According to the Washington State Board for Community and Technical Colleges website, “High school juniors in Washington state take the Smarter Balanced Assessment to find out whether they will be ready for college or a career once they graduate.For college-bound students, the assessment helps identify whether they are on track to go directly into college-level courses, or whether they might need remediation instead…High school juniorswho score at college-ready levels 3 or 4 may also skip placement tests.This opportunity is the result of a statewide agreement among Washington’s public colleges and universities.”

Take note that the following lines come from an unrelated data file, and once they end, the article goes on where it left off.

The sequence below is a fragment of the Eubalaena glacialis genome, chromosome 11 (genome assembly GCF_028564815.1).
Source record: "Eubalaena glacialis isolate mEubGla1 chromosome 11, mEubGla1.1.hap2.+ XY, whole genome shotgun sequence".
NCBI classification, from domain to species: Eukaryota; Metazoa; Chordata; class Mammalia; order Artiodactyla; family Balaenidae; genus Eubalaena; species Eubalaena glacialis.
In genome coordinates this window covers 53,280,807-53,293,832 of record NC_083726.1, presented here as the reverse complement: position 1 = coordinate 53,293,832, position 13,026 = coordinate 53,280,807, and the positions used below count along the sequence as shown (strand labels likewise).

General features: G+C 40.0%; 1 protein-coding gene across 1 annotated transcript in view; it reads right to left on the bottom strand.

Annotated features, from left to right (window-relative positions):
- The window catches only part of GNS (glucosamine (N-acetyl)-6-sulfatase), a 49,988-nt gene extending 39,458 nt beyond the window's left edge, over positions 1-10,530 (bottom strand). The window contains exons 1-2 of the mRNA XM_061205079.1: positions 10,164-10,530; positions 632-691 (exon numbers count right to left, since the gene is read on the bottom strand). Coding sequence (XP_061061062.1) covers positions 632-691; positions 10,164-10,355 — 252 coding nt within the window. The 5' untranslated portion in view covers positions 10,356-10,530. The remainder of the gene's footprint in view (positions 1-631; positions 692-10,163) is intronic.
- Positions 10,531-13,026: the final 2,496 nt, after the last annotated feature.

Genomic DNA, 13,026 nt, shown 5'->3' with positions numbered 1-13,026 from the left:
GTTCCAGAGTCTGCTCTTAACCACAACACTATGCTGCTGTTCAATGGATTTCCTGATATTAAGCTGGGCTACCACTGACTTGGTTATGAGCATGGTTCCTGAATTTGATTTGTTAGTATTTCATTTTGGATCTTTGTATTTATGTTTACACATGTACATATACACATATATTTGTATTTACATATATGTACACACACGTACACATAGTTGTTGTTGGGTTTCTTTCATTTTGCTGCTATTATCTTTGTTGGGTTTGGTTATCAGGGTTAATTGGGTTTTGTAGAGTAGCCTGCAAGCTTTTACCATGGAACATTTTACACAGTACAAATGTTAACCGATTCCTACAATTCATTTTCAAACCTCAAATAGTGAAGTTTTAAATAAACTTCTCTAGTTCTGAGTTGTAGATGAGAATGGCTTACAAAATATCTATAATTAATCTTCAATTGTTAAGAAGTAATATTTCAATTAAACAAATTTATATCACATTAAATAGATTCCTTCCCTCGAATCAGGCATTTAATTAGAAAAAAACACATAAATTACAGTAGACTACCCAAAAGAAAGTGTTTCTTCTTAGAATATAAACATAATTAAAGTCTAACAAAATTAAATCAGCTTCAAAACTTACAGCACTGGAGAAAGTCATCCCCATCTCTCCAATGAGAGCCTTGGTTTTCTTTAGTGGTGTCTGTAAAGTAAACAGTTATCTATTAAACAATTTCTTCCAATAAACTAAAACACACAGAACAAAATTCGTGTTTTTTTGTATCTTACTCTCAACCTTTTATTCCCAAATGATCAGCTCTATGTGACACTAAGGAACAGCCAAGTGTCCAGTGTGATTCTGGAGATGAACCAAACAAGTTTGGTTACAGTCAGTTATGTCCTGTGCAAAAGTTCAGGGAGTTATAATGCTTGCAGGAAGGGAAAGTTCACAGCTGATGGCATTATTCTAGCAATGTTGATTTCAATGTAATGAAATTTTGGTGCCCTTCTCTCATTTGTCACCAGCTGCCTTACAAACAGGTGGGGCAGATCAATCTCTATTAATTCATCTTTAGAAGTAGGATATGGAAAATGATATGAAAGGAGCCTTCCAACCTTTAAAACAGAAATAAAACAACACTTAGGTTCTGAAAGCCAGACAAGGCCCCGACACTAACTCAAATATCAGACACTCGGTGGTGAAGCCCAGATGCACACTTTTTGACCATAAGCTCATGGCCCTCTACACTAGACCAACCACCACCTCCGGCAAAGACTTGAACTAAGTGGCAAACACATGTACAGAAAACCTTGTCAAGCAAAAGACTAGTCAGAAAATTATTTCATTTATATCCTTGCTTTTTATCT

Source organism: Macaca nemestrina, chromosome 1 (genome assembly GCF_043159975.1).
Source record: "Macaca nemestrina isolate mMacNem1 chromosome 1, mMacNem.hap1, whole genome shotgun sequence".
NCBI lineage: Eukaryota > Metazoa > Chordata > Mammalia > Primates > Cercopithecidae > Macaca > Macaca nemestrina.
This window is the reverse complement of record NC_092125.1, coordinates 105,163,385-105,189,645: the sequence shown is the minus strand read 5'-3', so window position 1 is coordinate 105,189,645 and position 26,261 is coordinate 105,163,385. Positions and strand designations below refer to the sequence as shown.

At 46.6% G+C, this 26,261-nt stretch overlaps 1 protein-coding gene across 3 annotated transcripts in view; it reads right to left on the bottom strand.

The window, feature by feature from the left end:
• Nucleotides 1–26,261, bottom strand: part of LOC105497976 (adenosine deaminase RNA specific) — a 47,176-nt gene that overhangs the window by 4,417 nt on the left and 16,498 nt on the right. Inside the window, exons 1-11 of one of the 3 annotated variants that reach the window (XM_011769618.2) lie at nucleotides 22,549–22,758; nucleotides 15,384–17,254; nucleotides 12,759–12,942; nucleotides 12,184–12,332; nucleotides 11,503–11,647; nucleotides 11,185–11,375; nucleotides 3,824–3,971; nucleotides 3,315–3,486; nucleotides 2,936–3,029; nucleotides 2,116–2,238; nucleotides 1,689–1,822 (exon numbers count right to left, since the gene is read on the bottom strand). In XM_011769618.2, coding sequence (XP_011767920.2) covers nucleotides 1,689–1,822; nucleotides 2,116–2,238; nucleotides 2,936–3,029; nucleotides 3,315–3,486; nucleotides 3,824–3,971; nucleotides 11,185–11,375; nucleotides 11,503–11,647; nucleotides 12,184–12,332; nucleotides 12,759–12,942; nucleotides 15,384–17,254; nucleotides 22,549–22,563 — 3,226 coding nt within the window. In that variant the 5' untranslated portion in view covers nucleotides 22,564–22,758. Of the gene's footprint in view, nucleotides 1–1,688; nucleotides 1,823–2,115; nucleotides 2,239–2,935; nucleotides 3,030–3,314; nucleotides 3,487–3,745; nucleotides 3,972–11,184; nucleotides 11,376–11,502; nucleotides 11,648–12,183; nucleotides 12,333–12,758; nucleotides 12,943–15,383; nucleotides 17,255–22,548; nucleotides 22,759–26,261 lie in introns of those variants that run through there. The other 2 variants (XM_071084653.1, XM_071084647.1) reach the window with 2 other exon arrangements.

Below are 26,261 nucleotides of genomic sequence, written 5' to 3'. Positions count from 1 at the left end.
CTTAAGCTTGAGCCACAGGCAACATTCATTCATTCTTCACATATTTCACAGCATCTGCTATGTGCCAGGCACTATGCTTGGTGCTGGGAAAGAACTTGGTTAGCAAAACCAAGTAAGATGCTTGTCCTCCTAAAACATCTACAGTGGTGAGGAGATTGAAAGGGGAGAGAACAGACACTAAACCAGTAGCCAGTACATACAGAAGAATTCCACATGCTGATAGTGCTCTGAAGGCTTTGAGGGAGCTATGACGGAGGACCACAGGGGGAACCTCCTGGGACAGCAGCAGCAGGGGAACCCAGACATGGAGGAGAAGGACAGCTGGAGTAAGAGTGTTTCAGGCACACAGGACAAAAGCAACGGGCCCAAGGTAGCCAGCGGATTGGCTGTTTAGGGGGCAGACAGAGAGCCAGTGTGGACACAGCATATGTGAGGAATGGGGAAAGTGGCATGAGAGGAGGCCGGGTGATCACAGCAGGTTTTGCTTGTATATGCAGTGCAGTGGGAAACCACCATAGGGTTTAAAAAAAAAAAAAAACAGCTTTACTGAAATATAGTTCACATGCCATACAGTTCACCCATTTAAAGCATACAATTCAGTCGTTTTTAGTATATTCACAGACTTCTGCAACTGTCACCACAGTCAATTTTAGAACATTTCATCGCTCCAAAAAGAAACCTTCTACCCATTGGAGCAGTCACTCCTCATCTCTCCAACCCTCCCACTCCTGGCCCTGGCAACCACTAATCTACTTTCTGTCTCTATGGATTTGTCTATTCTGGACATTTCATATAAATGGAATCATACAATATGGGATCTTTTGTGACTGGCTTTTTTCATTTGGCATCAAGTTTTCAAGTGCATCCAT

An anecdotal concern of some composition instructors is that by increasing the number of students who enter college early, there is that a significant number, probably 30-50%, of Running Start (ST) students who lack study skills and maturity to be successful in college classes, which off-sets their academic preparedness. RS students are sometimes unprepared for a lack of daily and personal interaction with their professors, and a lack of gate keeping of their performance. RS students seem to perform on extreme ends; they are either superior or inadequate students. The inadequate students often don’t show up for class, especially if attendance is not required, expect to make up for their lack of work during the academic term by completing extra credit, and they fail to submit assignments on time. They do not actively engage their professors until it is too late when they fall behind or perform poorly on assignments. Originally, students were placed into Running Start and other dual-credit programs as seniors (based on the 11th grade scores). Now there’s general consensus that placement will be extended to allow juniors enrolling in dual-credit courses to use their 10th grade scores for placement purposes. Dual-credit was a relatively small element whenWashington wasonly using 11th grade scores, given that many fewer students start RS as seniors. Now that juniors wanting to take dual-credit courses can use their 10th grade scores, at least for English it could involve a bigger cohort of students and possibly new preparedness issues.